But from self-checkout aisles to which we’ve become accustomed to smart phone checkout apps, recent upgrades can burden customers with the task of playing cashier.
On the other hand, what if retail technology improved the shopping experience by making the store itself smarter?
An integrated system that compiles data about shopper traffic both from the entrance/exit doors and the checkout could draw a roadmap for substantially improving store operations – enabling staff to emphasize customer service.
The various components of the system would have to work together seamlessly, collaborating to produce real-time analytics so managers could ensure sufficient registers are staffed as traffic fluctuates. And this system would have to do more than just store information; it would have to learn from history – constantly uncovering improvement opportunities.
Most importantly, if shopper traffic is to be monitored, customers should know their privacy is protected. The tracking system should be non-intrusive – utilizing innovation to develop advanced technology that detects people without the use of video cameras.
Rest easy, retailers. Such a solution exists. Click here to learn more.
Irisys’ checkout management and people counting solutions change the way consumers shop, increasing profits and customer loyalty for retailers. And with more than 82 percent of retail executives looking to make customer service a priority in 2012 – according to a survey by the National Retail Federation – Irisys thermal-powered checkout technology may be key in improving your customers’ shopping experience.
In-store or online shopping? The retail industry continues to be pulled back and forth. Some have adapted by providing both options to their customers, while others have implemented new ways to profoundly enhance the traditional shopping experience.
Either way, efficient checkout remains one of the most critical aspects of retail.
Supermarket News recently explored what the nation’s largest traditional grocery chain is doing to improve customers’ front-end experience. See the full article here.
In retail – and in any direct-to-consumer business, for that matter – keeping your customers happy can significantly boost your bottom line. And shorter lines make happier customers, especially at supermarkets.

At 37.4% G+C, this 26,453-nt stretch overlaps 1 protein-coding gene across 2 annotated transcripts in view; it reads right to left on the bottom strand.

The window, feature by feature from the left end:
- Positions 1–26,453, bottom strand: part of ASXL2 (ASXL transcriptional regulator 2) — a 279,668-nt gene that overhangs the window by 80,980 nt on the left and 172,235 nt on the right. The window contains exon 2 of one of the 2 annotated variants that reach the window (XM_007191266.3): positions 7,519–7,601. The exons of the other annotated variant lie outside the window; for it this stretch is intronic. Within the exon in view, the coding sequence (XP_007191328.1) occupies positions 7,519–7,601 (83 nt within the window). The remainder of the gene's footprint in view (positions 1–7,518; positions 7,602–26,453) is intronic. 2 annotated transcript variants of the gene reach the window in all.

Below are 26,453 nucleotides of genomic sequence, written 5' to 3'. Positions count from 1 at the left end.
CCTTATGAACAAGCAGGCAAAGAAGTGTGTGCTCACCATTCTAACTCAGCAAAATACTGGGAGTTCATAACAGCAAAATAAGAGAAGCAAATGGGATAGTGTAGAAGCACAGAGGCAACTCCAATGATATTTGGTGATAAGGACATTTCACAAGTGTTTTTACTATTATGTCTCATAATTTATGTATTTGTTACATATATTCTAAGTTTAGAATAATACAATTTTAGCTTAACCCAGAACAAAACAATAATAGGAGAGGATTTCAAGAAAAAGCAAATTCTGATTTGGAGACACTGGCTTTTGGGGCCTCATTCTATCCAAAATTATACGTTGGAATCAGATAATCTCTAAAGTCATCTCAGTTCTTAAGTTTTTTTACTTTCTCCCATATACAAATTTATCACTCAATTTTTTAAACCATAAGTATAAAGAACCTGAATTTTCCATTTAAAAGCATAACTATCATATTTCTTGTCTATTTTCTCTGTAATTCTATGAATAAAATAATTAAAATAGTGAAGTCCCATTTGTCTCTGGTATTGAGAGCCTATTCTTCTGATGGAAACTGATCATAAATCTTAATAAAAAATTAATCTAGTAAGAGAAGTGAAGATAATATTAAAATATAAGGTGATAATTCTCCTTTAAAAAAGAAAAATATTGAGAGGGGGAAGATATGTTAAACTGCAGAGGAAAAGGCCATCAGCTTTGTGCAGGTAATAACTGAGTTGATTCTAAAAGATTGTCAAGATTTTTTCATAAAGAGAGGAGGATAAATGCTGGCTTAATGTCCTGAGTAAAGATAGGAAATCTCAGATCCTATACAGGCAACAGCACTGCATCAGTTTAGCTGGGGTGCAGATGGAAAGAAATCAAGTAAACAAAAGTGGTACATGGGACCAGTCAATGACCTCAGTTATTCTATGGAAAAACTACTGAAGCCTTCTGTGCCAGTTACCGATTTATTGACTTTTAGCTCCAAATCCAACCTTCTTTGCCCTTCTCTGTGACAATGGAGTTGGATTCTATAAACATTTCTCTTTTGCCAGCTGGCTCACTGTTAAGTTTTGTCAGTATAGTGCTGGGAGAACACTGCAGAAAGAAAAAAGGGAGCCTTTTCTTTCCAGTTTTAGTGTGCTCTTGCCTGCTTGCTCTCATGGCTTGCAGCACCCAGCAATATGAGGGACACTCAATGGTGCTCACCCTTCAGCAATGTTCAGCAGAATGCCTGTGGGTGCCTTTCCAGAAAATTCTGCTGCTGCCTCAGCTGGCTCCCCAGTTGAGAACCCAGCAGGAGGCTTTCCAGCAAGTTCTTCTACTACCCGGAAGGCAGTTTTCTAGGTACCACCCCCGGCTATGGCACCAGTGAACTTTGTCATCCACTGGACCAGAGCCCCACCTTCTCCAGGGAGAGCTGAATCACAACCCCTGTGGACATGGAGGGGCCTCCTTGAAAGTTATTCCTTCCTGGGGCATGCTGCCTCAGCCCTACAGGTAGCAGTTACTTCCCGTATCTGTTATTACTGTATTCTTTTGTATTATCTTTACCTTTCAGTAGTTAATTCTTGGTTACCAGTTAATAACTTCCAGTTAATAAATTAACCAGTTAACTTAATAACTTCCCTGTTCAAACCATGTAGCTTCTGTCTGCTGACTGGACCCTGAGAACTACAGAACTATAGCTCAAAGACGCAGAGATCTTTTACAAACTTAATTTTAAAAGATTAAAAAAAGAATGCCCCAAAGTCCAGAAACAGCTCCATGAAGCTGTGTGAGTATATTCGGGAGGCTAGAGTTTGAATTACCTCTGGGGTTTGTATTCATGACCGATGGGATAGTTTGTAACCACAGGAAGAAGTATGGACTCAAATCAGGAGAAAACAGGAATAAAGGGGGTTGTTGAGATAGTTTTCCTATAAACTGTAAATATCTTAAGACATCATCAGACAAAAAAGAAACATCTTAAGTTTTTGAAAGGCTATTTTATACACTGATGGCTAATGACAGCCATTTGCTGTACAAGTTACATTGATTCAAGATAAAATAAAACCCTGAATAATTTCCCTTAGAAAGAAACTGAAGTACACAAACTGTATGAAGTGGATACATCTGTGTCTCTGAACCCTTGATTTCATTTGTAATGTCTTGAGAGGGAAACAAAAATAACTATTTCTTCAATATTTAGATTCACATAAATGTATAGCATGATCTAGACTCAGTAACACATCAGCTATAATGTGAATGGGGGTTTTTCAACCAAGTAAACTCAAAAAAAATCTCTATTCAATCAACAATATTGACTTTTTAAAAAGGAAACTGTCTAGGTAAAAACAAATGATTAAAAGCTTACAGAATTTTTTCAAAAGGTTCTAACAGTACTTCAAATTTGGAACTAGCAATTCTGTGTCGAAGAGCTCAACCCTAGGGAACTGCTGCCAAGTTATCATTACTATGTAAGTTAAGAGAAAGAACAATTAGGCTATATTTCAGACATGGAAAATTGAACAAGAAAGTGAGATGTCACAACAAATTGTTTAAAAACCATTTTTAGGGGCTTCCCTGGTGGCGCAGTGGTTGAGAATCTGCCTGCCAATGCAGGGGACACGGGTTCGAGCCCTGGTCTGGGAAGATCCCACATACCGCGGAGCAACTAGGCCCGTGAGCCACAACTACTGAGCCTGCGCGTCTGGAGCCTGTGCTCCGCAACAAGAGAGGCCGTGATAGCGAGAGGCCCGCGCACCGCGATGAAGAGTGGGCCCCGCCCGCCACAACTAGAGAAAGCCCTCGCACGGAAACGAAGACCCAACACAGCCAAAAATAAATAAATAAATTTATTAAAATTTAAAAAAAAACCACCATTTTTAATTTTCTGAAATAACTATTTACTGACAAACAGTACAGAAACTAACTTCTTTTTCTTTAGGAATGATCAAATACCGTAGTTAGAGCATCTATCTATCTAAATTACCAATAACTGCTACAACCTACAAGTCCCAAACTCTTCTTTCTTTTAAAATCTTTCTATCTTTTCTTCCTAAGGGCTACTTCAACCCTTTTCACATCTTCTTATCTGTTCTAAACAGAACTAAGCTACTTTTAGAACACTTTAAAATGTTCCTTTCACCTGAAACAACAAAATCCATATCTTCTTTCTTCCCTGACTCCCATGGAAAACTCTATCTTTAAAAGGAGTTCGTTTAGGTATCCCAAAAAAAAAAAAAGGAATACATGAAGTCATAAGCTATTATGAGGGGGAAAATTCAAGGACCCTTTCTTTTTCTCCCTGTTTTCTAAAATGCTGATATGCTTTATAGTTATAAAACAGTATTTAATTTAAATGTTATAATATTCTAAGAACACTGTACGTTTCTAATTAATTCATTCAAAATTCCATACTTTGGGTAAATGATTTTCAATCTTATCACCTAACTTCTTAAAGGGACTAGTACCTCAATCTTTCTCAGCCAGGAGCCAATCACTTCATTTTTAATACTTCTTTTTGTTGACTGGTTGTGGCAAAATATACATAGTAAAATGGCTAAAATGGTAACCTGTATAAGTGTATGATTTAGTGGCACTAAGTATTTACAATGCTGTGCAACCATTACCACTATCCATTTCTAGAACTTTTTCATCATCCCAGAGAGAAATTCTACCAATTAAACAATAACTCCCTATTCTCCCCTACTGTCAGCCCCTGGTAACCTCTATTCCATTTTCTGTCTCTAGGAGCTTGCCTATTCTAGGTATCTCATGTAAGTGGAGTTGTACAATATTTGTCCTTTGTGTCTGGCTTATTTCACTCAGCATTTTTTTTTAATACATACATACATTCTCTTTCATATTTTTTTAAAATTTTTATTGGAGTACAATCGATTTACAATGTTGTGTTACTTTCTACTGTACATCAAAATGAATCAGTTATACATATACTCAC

Each year, Consumer Reports surveys its readers about their grocery store shopping experiences – giving consumers a voice to bring forth any and all concerns. And each year, complaints about crowds, lines and checkouts always seem to be top of mind for many U.S. grocery patrons.
In the 2012 survey results, the No. 1 overall complaint cited by 27 percent of the more than 24,000 respondents was – you guessed it – not enough open checkout lanes. Twenty-five percent pointed out poor selection, long lines or lousy food while 14 percent said they have had enough of the crowds.
Retailers are challenged to find cost-effective ways to keep customers satisfied through the front-end – and this is the age of new technology. Thermal sensors can give retailers an unprecedented advantage over their competition by streamlining checkout processes while gathering critical footfall analytics. Hi-tech checkout management systems offer significant returns on investment, such as:
- Improved customer service;
- Reduced wait time; and
- Manageable labor costs.
For supermarkets, alleviating customers’ top complaint may directly influence their loyalty, a topic on which the survey also touched.
One-third of respondents said they have abandoned a nearby grocery store in the past year for an assortment of reasons – from a search for lower prices to employee rudeness and everything in between, which includes long lines, no open checkouts and crowds.
One of the many definitions for “progress” is movement toward a goal or to a further or higher stage. Eighty-two percent of retail executives said improving customer service would be a priority in 2012, according to the National Retail Federation (NRF) Foundation.
Checkout management technology provides an innovative front-end solution for common customer complaints.
Now that’s progress.
As many of us know, a well managed front-end can alleviate customer dissatisfaction in retail. This begs the question, why do so many grocers continue to have too few lanes open during the busiest operating hours?
When evaluating the productivity of their front-end, many retailers are turning to Queue Management systems, which are known to enhance the results of workforce management. Comprised of infrared queue monitoring detectors installed over checkout lanes, the technology monitors that checkout lines and number of people entering and leaving the retail outlet. The company’s Predictive Algorithm software uses this information to calculate how many checkouts to be opened within 15 - 30 minutes to meet a predetermined service level.
There are many innovative workforce management solutions to help retailers and grocers maximize staff productivity and bolster customer service. For more information on these solutions, read the Grocery Headquarters’ article on “Working it Out” – solutions for workforce management.